Create the endpoints on the azure Kemp loadmasters, if you want to tie down security, only create a internal endpoint on your cloud subnet. This way only the adfs proxy servers will be exposed.

      Can you provide a more In depth overview so I can fully understand what you want to achieve.

      Best regards

      I would like to deploy LoadMaster as an internal Load Balancer solution. We also have a Site-to Site VPN connection between Azure and On-Premises and we have set our DNS records to point directly to the ADFS Servers over VPN Connection. We don’t have a split brain DNS configuration. We don’t like the additional Log In when we are using the Corporate Network. Because of that we are using just DNS Round Robin and I am not happy with that. But till not I have understand that there is no way to use LoadMaster to balance the traffic from the internal side over VPN, because it always uses the Cloud Service DNS and Endpoint to listen the traffic. Have you got an idea about that? How can we configure it ?

      And also as a security issue, am not a fan to create an endpoint on ADFS Servers.

      1. Hello Ryan,

        I will try to help you to build a picture about our environment.

        We have the following servers in Windows Azure a Single Sign On solution for O365:

        – 2 x ADFS
        – 2 x ADFS Proxy
        – Domain Controller
        – DirSync Server

        The additional login means; We are using our domain DNS records in internal network to point directly our ADFS servers. With this way the connection takes places over site-to site VPN and 0365 login happens without an additional password prompt(directly with saved domain credentials). But we have set our external DNS records to point to ADFS Proxy servers and if anyone connects externally then the ADFS Server asks for the credentials. Actually MS recommends to route all the authentication request directly to Proxy Servers otherwise the VPN connection would be a single point of failure but right now we are routing our internal users over VPN directly to ADFS, because it is more comfortable 🙂

        I would like to set a KEMP Load balancer for Azure for our ADFS servers. For proxy servers we are using the Windows Azure Load Balancer feature, it is ok actually, but I realized that in Windows Azure there is no way to set a load balancer just for the internal endpoints or for the internal resources at all. Because of that I wanted to set KEMP Loadmaster first for the internal ADFS Servers. I configured it just as you explained in your article but sadly I could not bring it to working state, I also have no idea how to set the domain DNS records to point to Load balancer and then over load balancer to ADFS servers for the authentication. it is normally not domain joined, I tried to give its IP as a domain DNS record for the ADFS service name and etc. No way. After the KEMP installation and configuration I also started to get error codes in the event viewer on ADFS Server that says : The /federationmetadata/2007-06/federationmetadata.xml is not available and reachable, the SSO started not functioning. That has happened after I added the 2 ADFS Server on KEMP Virtual Service as you explained in your article. And it started working after I removed the servers from the virtual service on KEMP LoadMaster.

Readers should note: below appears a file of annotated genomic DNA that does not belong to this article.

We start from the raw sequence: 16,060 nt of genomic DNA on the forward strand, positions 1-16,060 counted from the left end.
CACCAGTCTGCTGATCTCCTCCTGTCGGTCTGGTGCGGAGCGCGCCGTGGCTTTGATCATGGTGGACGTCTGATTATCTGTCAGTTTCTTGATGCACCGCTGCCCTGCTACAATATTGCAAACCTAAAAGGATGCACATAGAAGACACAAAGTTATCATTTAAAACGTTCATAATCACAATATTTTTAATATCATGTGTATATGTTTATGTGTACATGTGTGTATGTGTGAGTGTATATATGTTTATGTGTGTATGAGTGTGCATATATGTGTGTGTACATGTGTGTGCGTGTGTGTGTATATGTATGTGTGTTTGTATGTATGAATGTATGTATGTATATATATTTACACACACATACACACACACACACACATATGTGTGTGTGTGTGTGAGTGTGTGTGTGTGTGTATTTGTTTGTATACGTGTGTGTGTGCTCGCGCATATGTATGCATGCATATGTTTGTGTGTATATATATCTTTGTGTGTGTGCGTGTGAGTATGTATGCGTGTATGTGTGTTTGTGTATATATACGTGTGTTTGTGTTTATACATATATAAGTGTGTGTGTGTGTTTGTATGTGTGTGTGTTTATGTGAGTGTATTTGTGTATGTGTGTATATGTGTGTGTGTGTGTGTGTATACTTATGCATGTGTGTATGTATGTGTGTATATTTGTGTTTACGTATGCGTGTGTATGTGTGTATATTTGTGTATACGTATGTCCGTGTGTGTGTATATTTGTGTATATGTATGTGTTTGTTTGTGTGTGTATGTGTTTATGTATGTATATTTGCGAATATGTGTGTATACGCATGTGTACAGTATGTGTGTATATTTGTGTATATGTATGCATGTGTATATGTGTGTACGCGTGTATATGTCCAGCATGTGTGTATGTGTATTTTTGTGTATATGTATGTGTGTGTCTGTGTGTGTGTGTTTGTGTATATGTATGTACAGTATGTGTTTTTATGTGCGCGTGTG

Do you have any idea how can I make it working?

      2. Hi Can,

        Firstly you can set up access control lists in windows azure to isolate traffic, I would recommend you configure ACLs to prevent external traffic on the ADFS public endpoint.

        Please see the attached link:http://www.windowsazure.com/en-us/manage/windows/how-to-guides/setup-endpoints/

        Internal users directly connecting to ADFS is fine and I have seen many installations where adfs proxy is only used for external access. I used the cloud service IP address in a CName on the external DNS. This allowed me to use STS.company.co.uk on windows azure.

        Are you using to KEMP Azure LoadMasters ? one for ADFS and one for Proxy, Are they in separate cloud services. If you have configured everything correctly, you will most likely have a DNS issue. Can you ping the Public IP addresses. I would check that you can ping the VIP’s and ensure that you can communicate with both azure VLMS first to establish where the problem lies.

        I recall you mentioning that you do not have a split brain DNS, how are your internal and external DNS’s configured. You may need a SAN cert as you will be using Different names for internal and external access.
        Both Cloud Services will need to use the same cloud subnet so they can communicate (internally).
        DNS record (Cname) will need to be created for the ADFS proxy cloud service. Azure Public IP.

        Best Regards,

  2. Hi Ryan,

    ACL is a good idea , I will have a look at that.

    I also used the cloud service IP Address in an A Record points to sts.company.com

    I want to use KEMP Azure Load Master just for the ADFS Servers, not for the proxy. %80 of our users connection from internal/corporate network so for the external users is the Windows Azure Load Balancer enough.

    Intern and external access has the same domain name, I also installed the SSL Certificate. My problem was not with the networking, after the installation I could ping (intern/extern IPs), I added server, I have seen that the have communicated (were green on Real Servers Tab on VLM). But the DNS side of the problem and authentication problem I could not solve.